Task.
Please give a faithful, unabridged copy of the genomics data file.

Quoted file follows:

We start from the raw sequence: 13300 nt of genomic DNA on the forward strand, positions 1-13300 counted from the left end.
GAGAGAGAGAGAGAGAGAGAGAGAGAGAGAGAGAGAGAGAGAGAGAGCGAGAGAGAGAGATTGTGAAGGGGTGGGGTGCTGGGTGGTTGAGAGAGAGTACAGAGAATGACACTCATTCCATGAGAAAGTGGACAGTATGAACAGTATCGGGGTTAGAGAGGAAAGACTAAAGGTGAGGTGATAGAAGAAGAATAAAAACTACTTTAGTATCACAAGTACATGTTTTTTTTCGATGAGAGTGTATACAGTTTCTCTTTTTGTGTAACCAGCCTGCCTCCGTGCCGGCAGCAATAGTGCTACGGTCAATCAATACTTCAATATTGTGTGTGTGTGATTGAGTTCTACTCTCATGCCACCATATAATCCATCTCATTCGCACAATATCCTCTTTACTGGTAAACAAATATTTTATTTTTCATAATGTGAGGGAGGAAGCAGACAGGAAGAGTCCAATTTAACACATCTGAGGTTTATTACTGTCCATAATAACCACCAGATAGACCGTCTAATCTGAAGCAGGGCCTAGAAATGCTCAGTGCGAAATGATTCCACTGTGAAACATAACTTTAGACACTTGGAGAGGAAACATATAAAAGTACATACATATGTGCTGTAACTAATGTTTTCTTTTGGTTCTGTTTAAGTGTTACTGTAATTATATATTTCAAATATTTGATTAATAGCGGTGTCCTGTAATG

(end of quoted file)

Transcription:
We start from the raw sequence: 13300 nt of genomic DNA on the forward strand, positions 1-13300 counted from the left end.
GAGAGAGAGAGAGAGAGAGAGAGAGAGAGAGAGAGAGAGAGAGAGAGCGAGAGAGAGAGATTGTGAAGGGGTGGGGTGCTGGGTGGTTGAGAGAGAGTACAGAGAATGACACTCATTCCATGAGAAAGTGGACAGTATGAACAGTATCGGGGTTAGAGAGGAAAGACTAAAGGTGAGGTGATAGAAGAAGAATAAAAACTACTTTAGTATCACAAGTACATGTTTTTTTTCGATGAGAGTGTATACAGTTTCTCTTTTTGTGTAACCAGCCTGCCTCCGTGCCGGCAGCAATAGTGCTACGGTCAATCAATACTTCAATATTGTGTGTGTGTGATTGAGTTCTACTCTCATGCCACCATATAATCCATCTCATTCGCACAATATCCTCTTTACTGGTAAACAAATATTTTATTTTTCATAATGTGAGGGAGGAAGCAGACAGGAAGAGTCCAATTTAACACATCTGAGGTTTATTACTGTCCATAATAACCACCAGATAGACCGTCTAATCTGAAGCAGGGCCTAGAAATGCTCAGTGCGAAATGATTCCACTGTGAAACATAACTTTAGACACTTGGAGAGGAAACATATAAAAGTACATACATATGTGCTGTAACTAATGTTTTCTTTTGGTTCTGTTTAAGTGTTACTGTAATTATATATTTCAAATATTTGATTAATAGCGGTGTCCTGTAATG